Dry conditions has police chief rethinking July 4th fireworks
Suspension of new ordinance could happen if weather stays so dry
Bill Comer is hoping for rain. And lots of it.
Comer, Valdez police chief, is responsible for suspending Fourth of July fireworks for private citizens in the event weather conditions are creating a fire danger.
With recent wildfires raging across Alaska and dryer and hotter than normal weather in Valdez, the situation does not look good according to city officials. The city clerk's office posted a warning in this week's edition of the newspaper and other areas of the city warning residents that the chief will be monitoring the situation closely.
This is not great news for Thompson Pass Fireworks, the name of the company that used to sell fireworks right outside the city limits for many years when setting off personal fireworks was illegal in Valdez.
Last September, the Valdez City Council amended Title 9 of the city's municipal code to allow limited use of fireworks prior to Independence Day and New Years Eve.
That set the stage for Thompson Pass Fireworks to begin selling fireworks in town. The trailer full of firecrackers, sparklers and other colorful explosives meant for personal use is located at the Totem Inn parking lot. The city's notice regarding the possible suspension of personal use fireworks are displayed prominently on the counter of the mobile facility.
The new section of Title 9 of municipal code that was passed by city council last September states: Use of fireworks is permitted from 10:00 p.m. on July 3rd to 11:59 pm on July 4th, and from 10:00 p.m. on December 31st to 11:59 pm on January 1st of each year subject to provisions of Section 8.20.050 of the Valdez Municipal Code. The chief of police may revoke permission whether expressly given or implied under this provision where the health and safety of a person may be endangered.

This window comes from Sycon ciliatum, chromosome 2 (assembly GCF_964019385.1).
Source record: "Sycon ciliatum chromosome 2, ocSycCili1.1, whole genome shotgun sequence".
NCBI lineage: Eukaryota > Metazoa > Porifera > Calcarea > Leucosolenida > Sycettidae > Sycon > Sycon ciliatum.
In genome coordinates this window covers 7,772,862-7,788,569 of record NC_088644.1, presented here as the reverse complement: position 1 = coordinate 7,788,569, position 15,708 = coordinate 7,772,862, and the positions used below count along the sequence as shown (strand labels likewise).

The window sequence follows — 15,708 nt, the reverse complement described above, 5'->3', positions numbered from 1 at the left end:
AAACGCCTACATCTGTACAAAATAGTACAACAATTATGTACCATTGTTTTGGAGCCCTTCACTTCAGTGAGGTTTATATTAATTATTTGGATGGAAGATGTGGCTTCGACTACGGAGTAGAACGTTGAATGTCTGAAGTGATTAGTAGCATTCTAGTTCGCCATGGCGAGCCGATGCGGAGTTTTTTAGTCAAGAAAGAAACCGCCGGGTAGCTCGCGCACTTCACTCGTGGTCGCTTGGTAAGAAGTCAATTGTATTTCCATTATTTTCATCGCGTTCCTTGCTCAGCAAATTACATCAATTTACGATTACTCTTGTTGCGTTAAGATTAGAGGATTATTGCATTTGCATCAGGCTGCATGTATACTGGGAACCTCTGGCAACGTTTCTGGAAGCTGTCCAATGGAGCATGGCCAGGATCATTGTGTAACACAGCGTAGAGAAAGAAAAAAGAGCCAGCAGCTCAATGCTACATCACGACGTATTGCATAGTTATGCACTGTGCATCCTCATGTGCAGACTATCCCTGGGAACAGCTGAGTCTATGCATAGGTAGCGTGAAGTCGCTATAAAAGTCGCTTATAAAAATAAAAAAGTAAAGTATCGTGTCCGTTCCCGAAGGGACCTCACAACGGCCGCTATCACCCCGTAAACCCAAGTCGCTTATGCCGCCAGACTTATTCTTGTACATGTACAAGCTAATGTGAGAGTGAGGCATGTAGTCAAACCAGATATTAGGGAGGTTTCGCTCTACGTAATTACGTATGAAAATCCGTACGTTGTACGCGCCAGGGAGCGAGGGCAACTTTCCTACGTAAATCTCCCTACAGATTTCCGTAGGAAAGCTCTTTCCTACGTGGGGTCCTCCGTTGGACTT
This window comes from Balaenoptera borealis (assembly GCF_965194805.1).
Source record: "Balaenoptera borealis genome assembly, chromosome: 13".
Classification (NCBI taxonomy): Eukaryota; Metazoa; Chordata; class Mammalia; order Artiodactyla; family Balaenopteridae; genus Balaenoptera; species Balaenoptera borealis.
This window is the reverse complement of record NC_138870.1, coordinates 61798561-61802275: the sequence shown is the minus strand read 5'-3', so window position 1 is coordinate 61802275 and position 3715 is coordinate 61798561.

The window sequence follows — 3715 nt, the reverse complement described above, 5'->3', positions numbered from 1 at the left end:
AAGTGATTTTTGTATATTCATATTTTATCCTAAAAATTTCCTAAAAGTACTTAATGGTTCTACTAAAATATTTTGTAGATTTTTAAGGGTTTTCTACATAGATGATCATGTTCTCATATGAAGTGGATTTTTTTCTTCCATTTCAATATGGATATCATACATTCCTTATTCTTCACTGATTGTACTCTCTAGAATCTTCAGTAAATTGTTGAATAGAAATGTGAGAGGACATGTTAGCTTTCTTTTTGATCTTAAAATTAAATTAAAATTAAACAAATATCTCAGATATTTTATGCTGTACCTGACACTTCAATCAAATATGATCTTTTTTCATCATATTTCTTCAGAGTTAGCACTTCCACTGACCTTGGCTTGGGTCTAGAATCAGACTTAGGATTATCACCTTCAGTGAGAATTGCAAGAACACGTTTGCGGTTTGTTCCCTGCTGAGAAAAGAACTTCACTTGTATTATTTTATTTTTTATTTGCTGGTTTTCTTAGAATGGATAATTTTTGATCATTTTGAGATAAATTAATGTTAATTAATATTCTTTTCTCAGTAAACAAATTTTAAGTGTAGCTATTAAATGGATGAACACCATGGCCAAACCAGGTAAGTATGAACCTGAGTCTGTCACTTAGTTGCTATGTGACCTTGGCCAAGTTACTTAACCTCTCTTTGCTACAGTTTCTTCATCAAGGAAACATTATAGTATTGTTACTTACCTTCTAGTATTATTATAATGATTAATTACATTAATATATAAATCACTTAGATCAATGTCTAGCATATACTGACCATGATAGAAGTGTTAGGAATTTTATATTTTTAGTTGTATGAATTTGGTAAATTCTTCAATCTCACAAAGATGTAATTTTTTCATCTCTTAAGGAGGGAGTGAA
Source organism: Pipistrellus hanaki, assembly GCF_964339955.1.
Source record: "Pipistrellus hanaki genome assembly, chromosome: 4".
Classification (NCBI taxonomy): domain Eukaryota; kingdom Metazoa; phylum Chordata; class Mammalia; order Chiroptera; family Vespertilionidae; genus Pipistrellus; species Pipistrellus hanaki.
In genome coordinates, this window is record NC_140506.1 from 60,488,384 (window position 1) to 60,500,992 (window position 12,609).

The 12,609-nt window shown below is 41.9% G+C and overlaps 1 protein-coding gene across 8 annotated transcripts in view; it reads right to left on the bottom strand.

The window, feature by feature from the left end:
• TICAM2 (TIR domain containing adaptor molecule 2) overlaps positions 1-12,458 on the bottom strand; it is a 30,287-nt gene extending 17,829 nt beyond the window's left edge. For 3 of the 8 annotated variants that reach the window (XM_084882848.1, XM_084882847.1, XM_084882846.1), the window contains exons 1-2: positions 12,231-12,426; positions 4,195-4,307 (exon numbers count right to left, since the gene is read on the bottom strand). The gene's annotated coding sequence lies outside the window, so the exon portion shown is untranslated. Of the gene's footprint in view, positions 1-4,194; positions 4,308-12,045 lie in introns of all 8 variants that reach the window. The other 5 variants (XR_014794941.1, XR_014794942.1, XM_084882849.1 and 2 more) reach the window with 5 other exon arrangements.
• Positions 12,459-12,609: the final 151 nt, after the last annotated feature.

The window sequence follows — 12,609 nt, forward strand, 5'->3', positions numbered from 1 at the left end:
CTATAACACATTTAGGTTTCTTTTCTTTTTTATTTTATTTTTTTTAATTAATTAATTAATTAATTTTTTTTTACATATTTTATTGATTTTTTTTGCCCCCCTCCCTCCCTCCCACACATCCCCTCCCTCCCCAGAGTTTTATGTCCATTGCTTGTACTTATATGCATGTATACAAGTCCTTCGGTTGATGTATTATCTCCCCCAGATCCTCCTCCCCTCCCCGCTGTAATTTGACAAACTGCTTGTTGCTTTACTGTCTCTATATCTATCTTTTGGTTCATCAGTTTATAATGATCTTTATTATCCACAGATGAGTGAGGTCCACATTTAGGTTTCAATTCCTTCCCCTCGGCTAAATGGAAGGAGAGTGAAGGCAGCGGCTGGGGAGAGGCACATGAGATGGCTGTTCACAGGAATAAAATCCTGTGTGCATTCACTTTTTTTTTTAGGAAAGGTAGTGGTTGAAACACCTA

The Associated Press reports that warmer than normal temperatures – especially along the Southcentral coastline – are expected to continue through fall.
It also reports that the state has issued a ban on fireworks and burning across Southcentral Alaska – including the Mat-Su Borough, Kenai Peninsula Borough and the Anchorage Borough due to wildfire activity.
The state Department of Natural Resources has prohibited all open fires, which include cooking, warming and signaling fires in those areas. The Fairbanks North Star Borough has also issued a ban of fireworks. DNR says gas grills and backpacking or camp stoves using fuel or compressed-fuel canisters can still be used.
As the high profile Sockeye fire nears containment - the fire perimeter was 90 percent as of Tuesday morning according to the state - thousands of lightning strikes across Alaska Sunday sparked 38 new fires and 85 blazes spread over 195 square miles.
The Associated Press reported there were nearly 4,300 lightning strikes from Friday night to Saturday morning, which is the most the state has seen this year it said, quoting Alaska Division of Forestry spokesman Tim Mowry. Many of the new fires were north and west of Fairbanks, in areas that tend to be hotter and drier over the summer, he said.
``They're pretty much all over the state,'' Mowry said. ``A lot of them were north of the Alaska Range, where haven't had a lot of activity yet...Given the dry conditions, it doesn't take much to start a fire.''
Last week, the Valdez Fire Department sent two firefighters to help control blazes around the state.
A large wildfire in the Willow area north of Anchorage, the heart of Alaska's dog mushing community, was 15 percent contained Saturday. The fire spanned 11 square miles and had destroyed 26 homes, but residents were returning to the area.
Valdez Star photo
Thompson Pass Fireworks is selling wares at the Totem Inn parking lot in anticipation of the Fourth of July. City emergency officials are wary.
The largest fire in Alaska is closer to home. According to the website operated by Alaska Wildland Fire Information – an inter-agency group made up of state and federal bodies governing wildfires, the Chisana River 2 Fire has grown to 33,805 acres and is now the largest wildland fire burning in Alaska at this time.
"This lightning-caused fire began June 9 in the Wrangell-St. Elias National Park and Preserve," it says. "The north end of the fire has burned into the Tetlin National Wildlife Refuge. The fire is burning along the west side of the Chisana River about 16 miles south of the Alaska Highway and 18 miles from the Canadian border."
There is an Incident Command Post set up at the Tok Area Forestry office compound, and fire operations are located at Northway.
Last week, a false alarm was raised when it appeared a fire might have been burning somewhere around Shoup Bay – which later proved to be unfounded.